American interest in urban agriculture has been influenced by the state of the economy. Backyard vegetable production and seed sales for 2009 spiked significantly over 2008 levels, and urban farming in Detroit has grown rapidly as a means to deal with acres of vacant land. But, by and large, increased policymaker and public interest in urban agriculture is traced to concerns about food literacy, urban sustainability, community building, obesity prevention and - to a lesser degree - economic development and job training. These goals are important, but they are not driven by a state of emergency as Cuba suffered...
(26 April 2010)
Some much-needed realistic perspective on the Cuban food revolution stardust -KS
The Triangle: The South’s Locavore Gem
Sarah Wechsberg, Civil Eats
The South is a traditional and friendly culture. Albeit folks down here are known for being set in our ways, but we would do anything for our neighbors and we definitely love our college basketball. I’m from the South and have also lived in the Northeast and California where I fell in love with the locavore culture in San Francisco and Sonoma county. However, after moving back to North Carolina recently, I have found the Triangle area to be quite a gem for a locavore lover.
Our southern regional culture may not be as progressive as San Francisco’s, but the South should not be excluded from the progressive food movement. To clarify, the terms “local food supporters; organic; sustainable agriculture; heirloom; free-range; locavore; and small farm” are a growing part of the dialogue here in NC. And it’s not a challenge at all to be a foodie and sustainable agriculture advocate in Tar Heel country.
Sure we are known for our tobacco and giant hog industry (thanks Smithfield Farms), but we also have hundreds of amazing small sustainable farmers, local food restaurants, foodie and farm advocates and organizations, and many local products that are doing a great deal of good.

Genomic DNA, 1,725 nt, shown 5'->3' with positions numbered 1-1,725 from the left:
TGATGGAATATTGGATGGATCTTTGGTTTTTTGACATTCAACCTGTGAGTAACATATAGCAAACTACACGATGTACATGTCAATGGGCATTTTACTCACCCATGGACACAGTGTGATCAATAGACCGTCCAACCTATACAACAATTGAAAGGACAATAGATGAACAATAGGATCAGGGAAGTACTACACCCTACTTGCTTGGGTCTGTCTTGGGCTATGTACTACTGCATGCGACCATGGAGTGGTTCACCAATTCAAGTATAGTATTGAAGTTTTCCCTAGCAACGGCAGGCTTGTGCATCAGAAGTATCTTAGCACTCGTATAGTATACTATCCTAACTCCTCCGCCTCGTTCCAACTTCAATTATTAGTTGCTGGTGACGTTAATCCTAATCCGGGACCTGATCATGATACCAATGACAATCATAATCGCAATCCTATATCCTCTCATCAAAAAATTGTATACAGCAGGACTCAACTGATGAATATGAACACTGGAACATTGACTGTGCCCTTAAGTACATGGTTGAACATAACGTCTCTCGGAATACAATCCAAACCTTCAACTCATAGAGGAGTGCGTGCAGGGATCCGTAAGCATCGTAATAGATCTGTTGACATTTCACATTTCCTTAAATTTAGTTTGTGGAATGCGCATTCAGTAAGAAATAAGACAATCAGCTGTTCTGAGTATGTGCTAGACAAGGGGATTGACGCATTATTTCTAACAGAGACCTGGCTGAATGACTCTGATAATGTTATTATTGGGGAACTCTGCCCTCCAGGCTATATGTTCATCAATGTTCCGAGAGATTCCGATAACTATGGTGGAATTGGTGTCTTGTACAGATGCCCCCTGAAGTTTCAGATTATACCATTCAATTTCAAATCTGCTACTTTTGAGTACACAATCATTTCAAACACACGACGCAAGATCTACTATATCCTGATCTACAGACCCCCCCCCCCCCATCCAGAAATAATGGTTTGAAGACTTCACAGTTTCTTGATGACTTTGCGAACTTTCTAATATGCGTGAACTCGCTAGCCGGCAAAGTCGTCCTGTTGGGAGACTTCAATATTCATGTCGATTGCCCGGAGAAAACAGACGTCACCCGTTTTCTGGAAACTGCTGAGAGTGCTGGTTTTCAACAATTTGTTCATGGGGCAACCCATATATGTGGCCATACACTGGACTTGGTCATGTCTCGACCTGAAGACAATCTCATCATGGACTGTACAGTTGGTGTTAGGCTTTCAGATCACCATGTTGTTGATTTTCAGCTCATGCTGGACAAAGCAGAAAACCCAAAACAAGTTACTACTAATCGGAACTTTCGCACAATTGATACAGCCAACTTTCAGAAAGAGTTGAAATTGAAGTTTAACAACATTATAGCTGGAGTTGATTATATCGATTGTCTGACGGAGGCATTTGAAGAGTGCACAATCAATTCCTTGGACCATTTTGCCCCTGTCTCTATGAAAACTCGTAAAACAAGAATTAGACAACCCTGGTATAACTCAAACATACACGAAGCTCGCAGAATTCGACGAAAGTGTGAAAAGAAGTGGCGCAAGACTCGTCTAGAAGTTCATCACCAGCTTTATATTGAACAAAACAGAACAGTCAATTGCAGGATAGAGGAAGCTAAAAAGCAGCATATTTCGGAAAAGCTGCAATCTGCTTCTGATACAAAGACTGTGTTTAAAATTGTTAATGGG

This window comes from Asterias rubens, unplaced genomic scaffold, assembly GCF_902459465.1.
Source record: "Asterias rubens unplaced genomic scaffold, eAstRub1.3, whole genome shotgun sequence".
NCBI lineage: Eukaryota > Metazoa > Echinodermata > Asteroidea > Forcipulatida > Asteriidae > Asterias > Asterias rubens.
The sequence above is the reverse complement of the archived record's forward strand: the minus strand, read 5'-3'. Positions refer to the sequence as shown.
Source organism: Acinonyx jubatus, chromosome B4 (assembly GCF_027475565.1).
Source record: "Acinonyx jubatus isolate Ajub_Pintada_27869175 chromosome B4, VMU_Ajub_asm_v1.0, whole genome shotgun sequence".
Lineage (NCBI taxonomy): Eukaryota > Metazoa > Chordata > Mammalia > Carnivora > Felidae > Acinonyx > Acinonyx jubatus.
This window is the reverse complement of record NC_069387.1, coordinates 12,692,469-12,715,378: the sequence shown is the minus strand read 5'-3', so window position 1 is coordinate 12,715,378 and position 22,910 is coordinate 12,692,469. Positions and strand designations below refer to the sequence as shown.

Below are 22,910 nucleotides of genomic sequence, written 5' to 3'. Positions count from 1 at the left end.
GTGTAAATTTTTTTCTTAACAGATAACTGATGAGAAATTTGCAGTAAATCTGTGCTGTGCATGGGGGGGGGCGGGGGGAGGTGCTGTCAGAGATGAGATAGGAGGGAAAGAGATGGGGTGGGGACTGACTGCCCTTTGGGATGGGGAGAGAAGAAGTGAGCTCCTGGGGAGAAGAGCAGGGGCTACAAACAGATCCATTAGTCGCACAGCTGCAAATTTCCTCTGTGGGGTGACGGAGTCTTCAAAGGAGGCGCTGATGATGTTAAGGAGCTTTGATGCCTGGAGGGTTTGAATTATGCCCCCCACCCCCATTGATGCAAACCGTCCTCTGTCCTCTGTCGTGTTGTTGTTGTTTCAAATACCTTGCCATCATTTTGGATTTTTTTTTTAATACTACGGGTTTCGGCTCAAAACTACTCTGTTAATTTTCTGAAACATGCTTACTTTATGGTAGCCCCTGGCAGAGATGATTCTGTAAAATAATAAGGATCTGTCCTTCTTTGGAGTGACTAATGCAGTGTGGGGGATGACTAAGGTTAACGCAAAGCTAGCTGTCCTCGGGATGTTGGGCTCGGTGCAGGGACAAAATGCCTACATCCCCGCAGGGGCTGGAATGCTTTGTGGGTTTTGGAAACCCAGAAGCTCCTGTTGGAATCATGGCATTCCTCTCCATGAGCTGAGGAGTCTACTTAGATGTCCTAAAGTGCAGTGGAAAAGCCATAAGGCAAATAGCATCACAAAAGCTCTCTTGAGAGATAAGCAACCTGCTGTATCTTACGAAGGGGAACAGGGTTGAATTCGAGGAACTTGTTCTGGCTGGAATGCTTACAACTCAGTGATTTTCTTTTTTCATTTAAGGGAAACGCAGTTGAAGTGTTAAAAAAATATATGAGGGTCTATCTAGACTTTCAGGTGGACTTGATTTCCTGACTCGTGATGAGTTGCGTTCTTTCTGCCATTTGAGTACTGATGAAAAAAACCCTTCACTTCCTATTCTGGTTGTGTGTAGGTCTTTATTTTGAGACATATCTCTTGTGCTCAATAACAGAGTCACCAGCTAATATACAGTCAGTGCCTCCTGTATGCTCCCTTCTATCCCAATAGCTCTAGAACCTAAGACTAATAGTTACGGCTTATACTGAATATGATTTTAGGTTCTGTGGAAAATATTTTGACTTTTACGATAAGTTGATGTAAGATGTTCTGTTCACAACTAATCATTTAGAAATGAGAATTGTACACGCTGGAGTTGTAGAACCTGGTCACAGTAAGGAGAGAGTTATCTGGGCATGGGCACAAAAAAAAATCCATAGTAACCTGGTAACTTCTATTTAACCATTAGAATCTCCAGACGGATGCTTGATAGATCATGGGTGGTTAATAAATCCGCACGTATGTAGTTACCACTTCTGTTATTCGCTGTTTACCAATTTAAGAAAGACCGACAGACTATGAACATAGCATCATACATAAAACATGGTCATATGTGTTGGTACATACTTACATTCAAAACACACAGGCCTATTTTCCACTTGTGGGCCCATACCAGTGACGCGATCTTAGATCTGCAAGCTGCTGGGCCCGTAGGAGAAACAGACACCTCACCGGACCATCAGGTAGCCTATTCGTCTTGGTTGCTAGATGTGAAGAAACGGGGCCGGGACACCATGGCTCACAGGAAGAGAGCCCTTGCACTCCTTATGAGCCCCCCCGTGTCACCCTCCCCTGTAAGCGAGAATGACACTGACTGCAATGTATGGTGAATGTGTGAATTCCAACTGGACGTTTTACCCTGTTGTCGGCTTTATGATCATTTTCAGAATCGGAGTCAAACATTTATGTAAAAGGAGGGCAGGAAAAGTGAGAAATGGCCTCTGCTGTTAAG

The Triangle, or known as the Piedmont region, includes three main cities, Raleigh, Durham, and Chapel Hill. It also includes several wonderful small towns, like Carrboro, Hillsborough, and Pittsboro. Famous for the Research Triangle Park, the area is home base for IBM, SAS, Bayer, Glaxo Smith Kline, RTI, Burts Bees, as well as three outstanding colleges, University of North Carolina at Chapel Hill, Duke University, and North Carolina State. The area has one of the highest rates of PhDs in the nation and our public school system is nationally known for diversity and excellence. This region is educated, progressive, accepting of change, and the beautiful rural country is right at our elbows.
It is easy to find a local farm, visit a farmers market, join a local CSA, and eat out at incredible restaurants that buy form the local producers. There are more than 120 small farms within a 50-mile radius of Chapel Hill alone and over 200 restaurants in the Triangle that buy from local farms. In fact, in October 2008, Bon Appetit named Durham-Chapel Hill America’s Foodiest Small Town. Andrew Knowlton, the article’s author, was so pleased that he was tempted to leave New York City for the laidback culture of the Triangle.